The Road to Economic Recovery: Capitalism is Dead, Long Live Capitalism
History teaches us that we don’t learn from history. Knowing what we did of history, many forecasters predicted that the deregulation of our financial system would ultimately be unsustainable and lead to collapse. In fact, there were many empirical warnings that the system was failing including admonitions from Fannie Mae and Freddie Mac.
On March 24th & 25th I attended a conference with the Global Interdependence Center at the Bank of France in Paris with distinguished central bankers and monetary professionals from France, the US and Zambia, where discussions focused on the financial crisis and expectations for the economic recovery.
In Seattle, what should we expect from the economic recovery and how does that affect our local real estate industry?
Global Economic Recovery
On a global scale, the potential for growth is slowing and downsizing is happening everywhere. Developing countries and Eastern Europe are particularly vulnerable to the downturn. China’s economy, the biggest contributor to global growth, has slowed for the past five quarters. China however, has a $2 trillion dollars surplus in Foreign Exchange reserves that it has committed to sustaining growth through 2010.
The debt of many countries including the US will limit the investment required for growth in technology, social welfare and the environment. Without capital and access to credit, even the much-hyped Green Economy will be slow to materialize.
The days of easy liquidity in the marketplace are over. There are structural changes coming in monetary policy that are predicted to keep our economic recovery flat for sometime. This runs converse to the anticipation that our recovery will be cyclical and return to the market of 2 or 3 years ago.
Investors and sellers should be aware that a cyclical recovery is not likely to happen. Credit in the market has already shrunk and become more restrictive. Consequently, the numbers of homebuyers is shrinking and financial services are being downsized.
The manufacturing decline is also expected to continue in the US. Bailouts to failed companies such as General Motors will not help the US compete with countries such as China, who have a surplus of low-wage labor and have outlined a plan for growth that includes leading the world in the production of electric cars.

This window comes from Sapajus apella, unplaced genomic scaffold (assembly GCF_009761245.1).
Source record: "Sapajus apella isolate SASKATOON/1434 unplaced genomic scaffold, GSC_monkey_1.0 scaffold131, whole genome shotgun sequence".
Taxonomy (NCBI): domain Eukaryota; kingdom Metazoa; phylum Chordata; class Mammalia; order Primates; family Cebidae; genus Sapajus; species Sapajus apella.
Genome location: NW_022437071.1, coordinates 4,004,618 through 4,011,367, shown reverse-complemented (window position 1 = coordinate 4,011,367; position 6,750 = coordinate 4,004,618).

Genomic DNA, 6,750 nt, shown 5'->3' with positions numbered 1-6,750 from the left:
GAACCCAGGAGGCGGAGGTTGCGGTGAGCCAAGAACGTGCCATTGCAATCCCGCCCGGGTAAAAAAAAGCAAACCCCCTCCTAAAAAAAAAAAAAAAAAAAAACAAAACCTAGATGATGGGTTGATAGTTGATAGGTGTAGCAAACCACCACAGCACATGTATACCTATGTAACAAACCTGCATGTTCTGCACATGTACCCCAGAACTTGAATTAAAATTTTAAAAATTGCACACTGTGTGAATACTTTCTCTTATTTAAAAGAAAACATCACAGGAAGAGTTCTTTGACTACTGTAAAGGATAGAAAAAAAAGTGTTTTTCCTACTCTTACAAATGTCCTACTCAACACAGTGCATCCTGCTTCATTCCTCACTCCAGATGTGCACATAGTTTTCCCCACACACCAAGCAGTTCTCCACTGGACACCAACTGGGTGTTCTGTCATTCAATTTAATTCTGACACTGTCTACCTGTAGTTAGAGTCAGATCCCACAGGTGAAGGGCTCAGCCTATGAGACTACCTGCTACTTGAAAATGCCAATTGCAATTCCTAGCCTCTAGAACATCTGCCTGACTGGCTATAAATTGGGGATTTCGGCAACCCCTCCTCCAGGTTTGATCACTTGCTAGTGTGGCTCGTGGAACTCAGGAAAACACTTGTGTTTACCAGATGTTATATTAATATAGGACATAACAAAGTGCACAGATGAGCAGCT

The deflationary spiral in the global economy is expected to deteriorate further this year. The banking system will worsen and we will see more bank failures and home foreclosures, after which a long recovery in which spending will be flat, will put an emphasis on savings over consumption. This will weaken the retail industries, which will further weaken the commercial sector.
Local Real Estate
The big story this year in real estate is the crash of the commercial market. Over $400 billion dollars is set to be up for refinance in June. Combined with a weak retail sector we will undoubtedly see rent prices falling and more commercial lease space vacant and for sale.
A weak commercial sector will put more pressure on financial institutions and markets that are already under strain. According to Atlanta Fed CEO Dennis Lockhart, this could complicate the ability of credit markets and the banking system to stabilize. Construction loans could end up on the books of banks if properties can not achieve the cash flow to service debt.
In the residential market, a slow economic recovery does not bode well for homeowners or builders looking to maximize value for their homes. The Case Shiller index shows an 11.2% decline in Seattle in 2008, with a national average down 16.6% in 2008 and 21% since home prices peaked in July 2006. Further declines are being speculated for 2009, ranging 5-15%.
Underwriting guidelines are almost returning to sane levels and banks are lending, however the new guidelines limit those that are lent to, eliminating more than 50% of the possible buyers which existed 3 years ago.
Jumbo loans have been more difficult to obtain as borrows must now qualify on documentable income, put more money down, have more reserves, and have great credit scores to avoid paying 2-3 points to bring down rates.
This shows up in longer wait times on market and declining house values. Overstock is also an issue in stabilizing home prices. Until the overstock is sold, prices will continue to decline. In this buyer’s market, sellers will have to lower their expectations on the value for their homes, and face tougher appraisals.
Conforming loan rates for Seattle are at $506,000 and are not expected to adjust upward, although it may be feasible in some locations. The Fed and banks do not want to see higher loan rates because they are trying to stabilize prices.
Bank of America now offers Jumbo rates in the high 5% which is down from the average of 6.5% in March 2009 and 7.9% in October 2008. This should help borrowers. Other banks such as Chase and Wells Fargo are expected to also lower rates in order to compete for business.
Much of the overheating in the economy came from a lack of understanding of macroeconomics by many corporate entities that pursued “selling” over prudence.
The difficulty in fixing the financial problems today is that they are being misdiagnosed and therefore the solutions are misguided. The Obama administration is like a ship in the middle of a category 5 hurricane, trying to stabilize and instill confidence in the passengers that the boat is not going to sink. When the storm passes perhaps the administration will set new sails. Confidence will continue to be the fundamental issue for sometime.
At Infiniti Real Estate and Development we provide real estate analysis, expertise and services for the local real estate market. If we can provide any advise to you on local economic conditions or the green real estate market, please contact info@infinitiRED.com.